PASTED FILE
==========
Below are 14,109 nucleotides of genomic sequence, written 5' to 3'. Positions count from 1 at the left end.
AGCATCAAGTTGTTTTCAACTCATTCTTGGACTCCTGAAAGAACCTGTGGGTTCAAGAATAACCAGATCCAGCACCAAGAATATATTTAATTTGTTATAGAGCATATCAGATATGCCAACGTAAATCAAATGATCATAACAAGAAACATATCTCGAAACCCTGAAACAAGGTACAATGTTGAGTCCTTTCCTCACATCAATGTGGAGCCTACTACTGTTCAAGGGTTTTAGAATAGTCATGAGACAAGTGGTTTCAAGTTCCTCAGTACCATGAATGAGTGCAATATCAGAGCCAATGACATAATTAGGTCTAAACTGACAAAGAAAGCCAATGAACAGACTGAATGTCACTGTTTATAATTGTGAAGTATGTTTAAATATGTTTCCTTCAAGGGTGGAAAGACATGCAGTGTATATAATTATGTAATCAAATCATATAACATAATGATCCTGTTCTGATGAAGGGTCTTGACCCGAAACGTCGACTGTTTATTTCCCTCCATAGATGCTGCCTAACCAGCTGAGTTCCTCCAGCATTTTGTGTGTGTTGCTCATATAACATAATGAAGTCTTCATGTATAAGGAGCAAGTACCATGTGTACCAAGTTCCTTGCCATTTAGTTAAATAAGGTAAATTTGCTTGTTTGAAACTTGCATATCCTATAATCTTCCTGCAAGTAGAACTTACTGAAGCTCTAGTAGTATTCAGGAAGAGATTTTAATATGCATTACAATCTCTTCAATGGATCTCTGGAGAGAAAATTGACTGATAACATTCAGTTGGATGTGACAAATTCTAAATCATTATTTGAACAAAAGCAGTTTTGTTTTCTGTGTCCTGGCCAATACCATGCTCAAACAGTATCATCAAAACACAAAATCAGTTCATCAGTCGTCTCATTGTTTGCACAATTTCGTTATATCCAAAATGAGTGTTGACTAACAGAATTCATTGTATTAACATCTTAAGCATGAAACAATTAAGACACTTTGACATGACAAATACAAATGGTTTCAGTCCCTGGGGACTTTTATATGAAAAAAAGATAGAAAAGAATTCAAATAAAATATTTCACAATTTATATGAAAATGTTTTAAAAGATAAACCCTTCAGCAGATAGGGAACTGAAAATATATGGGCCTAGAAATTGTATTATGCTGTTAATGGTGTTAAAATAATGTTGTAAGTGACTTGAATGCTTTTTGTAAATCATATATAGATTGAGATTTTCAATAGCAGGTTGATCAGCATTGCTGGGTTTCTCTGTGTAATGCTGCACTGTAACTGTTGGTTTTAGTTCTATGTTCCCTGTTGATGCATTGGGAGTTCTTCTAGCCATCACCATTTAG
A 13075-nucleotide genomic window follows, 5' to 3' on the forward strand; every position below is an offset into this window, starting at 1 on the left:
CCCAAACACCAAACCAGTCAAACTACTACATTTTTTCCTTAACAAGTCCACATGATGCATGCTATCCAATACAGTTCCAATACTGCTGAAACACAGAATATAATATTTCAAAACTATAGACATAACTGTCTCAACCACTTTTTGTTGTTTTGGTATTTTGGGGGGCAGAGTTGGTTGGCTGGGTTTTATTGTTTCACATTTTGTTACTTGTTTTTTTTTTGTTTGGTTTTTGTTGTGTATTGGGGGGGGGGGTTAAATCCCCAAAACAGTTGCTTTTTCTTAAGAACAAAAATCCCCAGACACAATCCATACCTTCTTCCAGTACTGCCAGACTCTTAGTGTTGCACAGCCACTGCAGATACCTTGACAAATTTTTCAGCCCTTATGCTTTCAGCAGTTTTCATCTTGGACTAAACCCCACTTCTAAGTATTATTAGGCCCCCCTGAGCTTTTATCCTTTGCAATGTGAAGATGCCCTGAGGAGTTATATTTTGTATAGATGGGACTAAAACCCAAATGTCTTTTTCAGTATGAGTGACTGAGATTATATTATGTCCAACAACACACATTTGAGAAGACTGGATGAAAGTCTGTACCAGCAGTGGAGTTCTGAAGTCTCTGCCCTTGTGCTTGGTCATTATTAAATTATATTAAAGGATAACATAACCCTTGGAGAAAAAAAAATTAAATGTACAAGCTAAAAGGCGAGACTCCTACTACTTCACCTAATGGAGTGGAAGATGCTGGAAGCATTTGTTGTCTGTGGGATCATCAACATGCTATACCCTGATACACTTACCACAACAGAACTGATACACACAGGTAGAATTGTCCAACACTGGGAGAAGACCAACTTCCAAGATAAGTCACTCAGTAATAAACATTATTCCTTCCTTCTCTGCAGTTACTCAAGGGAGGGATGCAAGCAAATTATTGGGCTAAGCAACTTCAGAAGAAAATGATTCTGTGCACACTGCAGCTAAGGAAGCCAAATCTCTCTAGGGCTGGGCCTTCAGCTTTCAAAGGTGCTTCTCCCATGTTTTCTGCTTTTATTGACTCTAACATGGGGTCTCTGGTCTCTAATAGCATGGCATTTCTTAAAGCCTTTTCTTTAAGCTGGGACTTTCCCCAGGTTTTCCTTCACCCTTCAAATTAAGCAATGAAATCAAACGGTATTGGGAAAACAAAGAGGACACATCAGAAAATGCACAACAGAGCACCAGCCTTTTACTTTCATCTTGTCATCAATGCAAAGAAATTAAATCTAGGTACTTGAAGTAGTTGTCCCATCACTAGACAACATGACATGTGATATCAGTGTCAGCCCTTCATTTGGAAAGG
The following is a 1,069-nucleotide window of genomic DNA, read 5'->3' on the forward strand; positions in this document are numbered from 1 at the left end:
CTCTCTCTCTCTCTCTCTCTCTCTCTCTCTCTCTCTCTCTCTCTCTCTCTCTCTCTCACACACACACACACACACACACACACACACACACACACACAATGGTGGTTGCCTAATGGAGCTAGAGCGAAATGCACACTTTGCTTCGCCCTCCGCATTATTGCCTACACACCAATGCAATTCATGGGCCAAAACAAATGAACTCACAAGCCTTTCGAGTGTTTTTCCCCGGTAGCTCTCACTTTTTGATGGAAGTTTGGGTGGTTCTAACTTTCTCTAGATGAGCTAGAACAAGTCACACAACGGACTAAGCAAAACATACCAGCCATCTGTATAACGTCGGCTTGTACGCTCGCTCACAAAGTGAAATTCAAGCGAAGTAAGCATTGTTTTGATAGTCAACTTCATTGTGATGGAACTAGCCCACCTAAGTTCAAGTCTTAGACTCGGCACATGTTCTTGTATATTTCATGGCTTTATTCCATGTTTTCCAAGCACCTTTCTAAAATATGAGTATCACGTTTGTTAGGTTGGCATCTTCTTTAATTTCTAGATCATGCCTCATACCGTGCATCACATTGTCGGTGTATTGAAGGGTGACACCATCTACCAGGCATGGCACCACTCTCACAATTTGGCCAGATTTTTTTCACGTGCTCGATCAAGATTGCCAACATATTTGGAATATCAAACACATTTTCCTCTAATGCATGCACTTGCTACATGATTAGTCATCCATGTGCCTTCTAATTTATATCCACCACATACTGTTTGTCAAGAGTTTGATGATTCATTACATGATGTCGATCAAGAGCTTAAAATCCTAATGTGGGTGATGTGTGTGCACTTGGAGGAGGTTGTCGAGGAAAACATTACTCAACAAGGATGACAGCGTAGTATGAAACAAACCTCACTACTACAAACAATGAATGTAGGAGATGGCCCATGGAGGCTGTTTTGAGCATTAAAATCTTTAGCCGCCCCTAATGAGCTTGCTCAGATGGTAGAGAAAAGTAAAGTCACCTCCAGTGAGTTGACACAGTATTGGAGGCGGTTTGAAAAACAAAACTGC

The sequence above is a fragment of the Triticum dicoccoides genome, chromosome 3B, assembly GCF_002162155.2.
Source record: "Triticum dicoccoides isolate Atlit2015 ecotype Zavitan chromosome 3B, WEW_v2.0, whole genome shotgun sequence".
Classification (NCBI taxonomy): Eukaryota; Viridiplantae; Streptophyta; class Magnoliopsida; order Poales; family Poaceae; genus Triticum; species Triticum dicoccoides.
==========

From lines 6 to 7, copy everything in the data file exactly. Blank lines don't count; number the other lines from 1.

CTCTCTCTCTCTCTCTCTCTCTCTCTCTCTCTCTCTCTCTCTCTCTCTCTCTCTCTCACACACACACACACACACACACACACACACACACACACACAATGGTGGTTGCCTAATGGAGCTAGAGCGAAATGCACACTTTGCTTCGCCCTCCGCATTATTGCCTACACACCAATGCAATTCATGGGCCAAAACAAATGAACTCACAAGCCTTTCGAGTGTTTTTCCCCGGTAGCTCTCACTTTTTGATGGAAGTTTGGGTGGTTCTAACTTTCTCTAGATGAGCTAGAACAAGTCACACAACGGACTAAGCAAAACATACCAGCCATCTGTATAACGTCGGCTTGTACGCTCGCTCACAAAGTGAAATTCAAGCGAAGTAAGCATTGTTTTGATAGTCAACTTCATTGTGATGGAACTAGCCCACCTAAGTTCAAGTCTTAGACTCGGCACATGTTCTTGTATATTTCATGGCTTTATTCCATGTTTTCCAAGCACCTTTCTAAAATATGAGTATCACGTTTGTTAGGTTGGCATCTTCTTTAATTTCTAGATCATGCCTCATACCGTGCATCACATTGTCGGTGTATTGAAGGGTGACACCATCTACCAGGCATGGCACCACTCTCACAATTTGGCCAGATTTTTTTCACGTGCTCGATCAAGATTGCCAACATATTTGGAATATCAAACACATTTTCCTCTAATGCATGCACTTGCTACATGATTAGTCATCCATGTGCCTTCTAATTTATATCCACCACATACTGTTTGTCAAGAGTTTGATGATTCATTACATGATGTCGATCAAGAGCTTAAAATCCTAATGTGGGTGATGTGTGTGCACTTGGAGGAGGTTGTCGAGGAAAACATTACTCAACAAGGATGACAGCGTAGTATGAAACAAACCTCACTACTACAAACAATGAATGTAGGAGATGGCCCATGGAGGCTGTTTTGAGCATTAAAATCTTTAGCCGCCCCTAATGAGCTTGCTCAGATGGTAGAGAAAAGTAAAGTCACCTCCAGTGAGTTGACACAGTATTGGAGGCGGTTTGAAAAACAAAACTGC

The sequence above is a fragment of the Triticum dicoccoides genome, chromosome 3B, assembly GCF_002162155.2.